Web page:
The core ethos of “hacking” is usually interpreted as modifying something for a use that it wasn’t originally built for. Plenty of builds are modifications or improvements on existing technology, but sometimes that just isn’t enough. Sometimes we have to go all the way down and build something completely from scratch, and [Balthasar]’s recent piano-like musical instrument fits squarely into this category.
This electronic keyboard is completely designed and built from scratch, including the structure of the instrument and the keys themselves. [Balthasar] made each one by hand out of wood and then built an action mechanism for them to register presses. While they don’t detect velocity or pressure, the instrument is capable of defining the waveform and envelope for any note, is able to play multiple notes per key, and is able to change individual octaves. This is thanks to a custom 6×12 matrix connected to a STM32 microcontroller. Part of the reason [Balthasar] chose this microcontroller is that it can do some of the calculations needed to produce music in a single clock cycle, which is an impressive and under-reported feature for the platform.
With everything built and wired together, the keyboard is shockingly versatile. With the custom matrix it is easy to switch individual octaves on the piano to any range programmable, making the 61-key piano capable of sounding like a full 88-key piano. Any sound can be programmed in as well, further increasing its versatility, which is all the more impressive for being built from the ground up. While this build focuses more on the electronics of a keyboard, we have seen other builds which replicate the physical action of a traditional acoustic piano as well.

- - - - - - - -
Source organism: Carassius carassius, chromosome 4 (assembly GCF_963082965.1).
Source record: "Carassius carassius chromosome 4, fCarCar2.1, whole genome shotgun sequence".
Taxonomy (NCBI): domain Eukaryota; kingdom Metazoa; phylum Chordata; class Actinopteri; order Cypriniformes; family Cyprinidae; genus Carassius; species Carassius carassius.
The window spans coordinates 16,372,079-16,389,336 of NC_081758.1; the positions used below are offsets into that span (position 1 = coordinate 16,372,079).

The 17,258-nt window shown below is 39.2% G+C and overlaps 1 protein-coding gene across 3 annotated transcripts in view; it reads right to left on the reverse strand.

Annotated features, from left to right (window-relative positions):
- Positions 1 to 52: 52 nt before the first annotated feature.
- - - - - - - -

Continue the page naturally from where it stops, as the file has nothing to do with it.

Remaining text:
It’s a truth universally acknowledged that sometimes a little music can add much to a nice afternoon picnic. It’s also well-known that meat cooked over hot coals should be turned regularly to allow for even cooking. This barbecue grille project from [Handy Geng] delivers on both counts.
The project uses a full 88 motors, activated by pressing keys on an electronic piano. The technique used is simple; rather than interface with the keyboard electronically or over MIDI, instead, a microswitch is installed under each individual key.
Thus, when the piano keys are pressed, the corresponding motors are switched on. Each motor turns a skewer loaded with meat, sitting above a box of hot coals. Thus, playing the piano turns the meat, allowing it to be cooked on all sides without burning.
As a further bonus, the entire piano barbecue grille is also motorized, allowing [Handy Geng] to do laps around his workshop while playing the piano and cooking up lunch. It’s a great way to cook up some grilled kebabs while simultaneously entertaining one’s guests.
We’ve seen some other fun grill hacks too – even robotic ones! Video after the break.